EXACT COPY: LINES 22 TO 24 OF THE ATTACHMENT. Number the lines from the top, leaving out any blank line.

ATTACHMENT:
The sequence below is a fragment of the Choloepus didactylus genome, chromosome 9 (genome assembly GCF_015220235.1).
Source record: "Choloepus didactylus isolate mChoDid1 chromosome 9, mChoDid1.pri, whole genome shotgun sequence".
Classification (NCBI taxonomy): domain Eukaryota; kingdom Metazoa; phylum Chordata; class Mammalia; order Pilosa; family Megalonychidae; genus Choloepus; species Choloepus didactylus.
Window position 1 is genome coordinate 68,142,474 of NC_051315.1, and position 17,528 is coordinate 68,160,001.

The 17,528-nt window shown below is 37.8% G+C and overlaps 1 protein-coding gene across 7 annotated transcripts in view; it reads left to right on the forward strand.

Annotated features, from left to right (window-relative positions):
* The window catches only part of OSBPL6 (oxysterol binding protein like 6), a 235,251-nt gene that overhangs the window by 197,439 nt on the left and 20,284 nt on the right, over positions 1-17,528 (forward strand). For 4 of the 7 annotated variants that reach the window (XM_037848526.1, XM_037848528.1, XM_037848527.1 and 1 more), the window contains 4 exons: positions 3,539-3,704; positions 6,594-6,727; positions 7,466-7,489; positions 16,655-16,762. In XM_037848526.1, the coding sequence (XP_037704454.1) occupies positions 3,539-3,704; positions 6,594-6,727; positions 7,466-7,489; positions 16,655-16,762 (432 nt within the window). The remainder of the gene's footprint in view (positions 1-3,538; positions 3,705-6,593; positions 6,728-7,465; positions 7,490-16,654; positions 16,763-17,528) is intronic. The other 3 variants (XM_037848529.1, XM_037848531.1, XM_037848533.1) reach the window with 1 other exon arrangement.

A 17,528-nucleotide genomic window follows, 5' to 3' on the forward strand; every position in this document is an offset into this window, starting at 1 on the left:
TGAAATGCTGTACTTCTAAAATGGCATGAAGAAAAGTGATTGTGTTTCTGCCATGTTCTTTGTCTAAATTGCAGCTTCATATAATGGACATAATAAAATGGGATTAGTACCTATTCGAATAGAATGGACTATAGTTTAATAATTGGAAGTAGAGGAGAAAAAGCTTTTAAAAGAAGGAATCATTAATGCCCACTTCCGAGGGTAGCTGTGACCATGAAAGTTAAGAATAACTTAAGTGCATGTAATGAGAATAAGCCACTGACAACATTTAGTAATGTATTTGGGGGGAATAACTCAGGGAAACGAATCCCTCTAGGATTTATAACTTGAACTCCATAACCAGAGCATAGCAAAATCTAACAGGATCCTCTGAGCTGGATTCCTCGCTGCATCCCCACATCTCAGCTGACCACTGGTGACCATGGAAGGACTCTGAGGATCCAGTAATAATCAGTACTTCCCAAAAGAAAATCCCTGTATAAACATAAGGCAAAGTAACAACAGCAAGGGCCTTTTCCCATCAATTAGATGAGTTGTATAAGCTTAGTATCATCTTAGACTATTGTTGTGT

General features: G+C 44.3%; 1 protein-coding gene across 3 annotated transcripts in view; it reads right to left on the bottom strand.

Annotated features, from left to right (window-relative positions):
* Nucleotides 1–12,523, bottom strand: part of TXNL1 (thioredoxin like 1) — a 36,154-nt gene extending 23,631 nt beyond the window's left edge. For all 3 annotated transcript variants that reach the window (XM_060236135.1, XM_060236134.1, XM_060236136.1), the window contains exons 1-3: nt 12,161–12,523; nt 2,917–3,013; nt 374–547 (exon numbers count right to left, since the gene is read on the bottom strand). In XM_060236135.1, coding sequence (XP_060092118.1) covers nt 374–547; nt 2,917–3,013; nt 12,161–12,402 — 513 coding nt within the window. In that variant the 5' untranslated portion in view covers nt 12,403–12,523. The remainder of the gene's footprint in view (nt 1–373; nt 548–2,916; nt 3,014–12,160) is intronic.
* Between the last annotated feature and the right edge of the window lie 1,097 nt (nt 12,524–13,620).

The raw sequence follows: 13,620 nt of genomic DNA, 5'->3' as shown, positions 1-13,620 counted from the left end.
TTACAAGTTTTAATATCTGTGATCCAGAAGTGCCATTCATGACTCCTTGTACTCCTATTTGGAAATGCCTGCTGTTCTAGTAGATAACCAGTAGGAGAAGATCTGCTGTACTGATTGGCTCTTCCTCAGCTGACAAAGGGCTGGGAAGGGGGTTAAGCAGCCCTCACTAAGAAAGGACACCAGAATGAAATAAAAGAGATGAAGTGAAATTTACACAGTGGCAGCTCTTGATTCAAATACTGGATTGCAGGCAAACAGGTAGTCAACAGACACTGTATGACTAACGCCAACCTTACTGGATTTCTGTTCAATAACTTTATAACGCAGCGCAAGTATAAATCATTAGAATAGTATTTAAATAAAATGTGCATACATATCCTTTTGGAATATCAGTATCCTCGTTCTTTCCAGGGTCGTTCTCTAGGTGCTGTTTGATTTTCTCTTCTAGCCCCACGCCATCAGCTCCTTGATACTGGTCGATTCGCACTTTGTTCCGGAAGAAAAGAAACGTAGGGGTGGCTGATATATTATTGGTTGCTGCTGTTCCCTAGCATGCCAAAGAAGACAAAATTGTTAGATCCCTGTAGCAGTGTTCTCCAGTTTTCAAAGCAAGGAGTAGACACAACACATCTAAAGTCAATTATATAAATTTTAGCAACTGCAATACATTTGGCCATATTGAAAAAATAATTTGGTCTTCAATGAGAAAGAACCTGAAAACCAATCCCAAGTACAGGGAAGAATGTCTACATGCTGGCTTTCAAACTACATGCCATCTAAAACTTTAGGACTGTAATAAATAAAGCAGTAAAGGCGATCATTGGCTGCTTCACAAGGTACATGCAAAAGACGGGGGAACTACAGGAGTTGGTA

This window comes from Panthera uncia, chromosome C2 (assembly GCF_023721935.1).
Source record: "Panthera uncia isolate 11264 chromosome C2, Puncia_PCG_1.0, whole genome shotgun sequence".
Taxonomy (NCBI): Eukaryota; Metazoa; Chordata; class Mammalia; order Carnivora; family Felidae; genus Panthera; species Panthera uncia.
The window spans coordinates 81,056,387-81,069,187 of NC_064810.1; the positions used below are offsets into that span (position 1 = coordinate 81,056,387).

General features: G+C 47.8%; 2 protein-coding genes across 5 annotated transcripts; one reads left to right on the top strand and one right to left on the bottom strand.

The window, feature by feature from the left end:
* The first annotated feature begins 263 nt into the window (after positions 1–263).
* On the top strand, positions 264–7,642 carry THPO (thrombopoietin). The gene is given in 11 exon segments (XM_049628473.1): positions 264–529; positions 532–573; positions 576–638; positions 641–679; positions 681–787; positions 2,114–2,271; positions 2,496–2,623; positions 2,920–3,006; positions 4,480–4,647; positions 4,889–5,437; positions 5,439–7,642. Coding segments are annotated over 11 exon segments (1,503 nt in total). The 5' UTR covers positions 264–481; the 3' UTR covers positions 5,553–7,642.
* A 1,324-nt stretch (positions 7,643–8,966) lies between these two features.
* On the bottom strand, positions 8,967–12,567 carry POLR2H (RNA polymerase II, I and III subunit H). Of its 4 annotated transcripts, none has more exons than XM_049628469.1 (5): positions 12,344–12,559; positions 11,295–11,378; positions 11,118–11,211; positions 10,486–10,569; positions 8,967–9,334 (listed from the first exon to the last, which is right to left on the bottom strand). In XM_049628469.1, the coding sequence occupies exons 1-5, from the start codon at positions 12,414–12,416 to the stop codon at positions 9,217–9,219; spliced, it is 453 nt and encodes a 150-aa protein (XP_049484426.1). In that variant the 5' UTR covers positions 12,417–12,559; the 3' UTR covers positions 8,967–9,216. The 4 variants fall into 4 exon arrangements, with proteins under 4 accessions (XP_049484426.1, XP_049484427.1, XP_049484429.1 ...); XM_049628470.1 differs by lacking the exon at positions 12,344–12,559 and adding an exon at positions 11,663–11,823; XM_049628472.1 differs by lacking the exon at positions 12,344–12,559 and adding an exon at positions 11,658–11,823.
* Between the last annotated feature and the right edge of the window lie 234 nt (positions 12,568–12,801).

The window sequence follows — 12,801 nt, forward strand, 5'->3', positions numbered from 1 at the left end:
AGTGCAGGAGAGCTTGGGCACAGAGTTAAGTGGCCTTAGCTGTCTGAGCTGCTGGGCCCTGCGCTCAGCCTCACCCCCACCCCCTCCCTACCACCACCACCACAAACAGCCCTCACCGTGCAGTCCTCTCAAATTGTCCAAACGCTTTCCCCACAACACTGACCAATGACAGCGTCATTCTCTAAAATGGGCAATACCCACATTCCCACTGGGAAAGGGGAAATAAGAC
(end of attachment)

* The first annotated feature begins 263 nt into the window (after positions 1–263).
* On the top strand, positions 264–7,642 carry THPO (thrombopoietin). The gene is given in 11 exon segments (XM_049628473.1): positions 264–529; positions 532–573; positions 576–638; positions 641–679; positions 681–787; positions 2,114–2,271; positions 2,496–2,623; positions 2,920–3,006; positions 4,480–4,647; positions 4,889–5,437; positions 5,439–7,642. Coding segments are annotated over 11 exon segments (1,503 nt in total). The 5' UTR covers positions 264–481; the 3' UTR covers positions 5,553–7,642.
* A 1,324-nt stretch (positions 7,643–8,966) lies between these two features.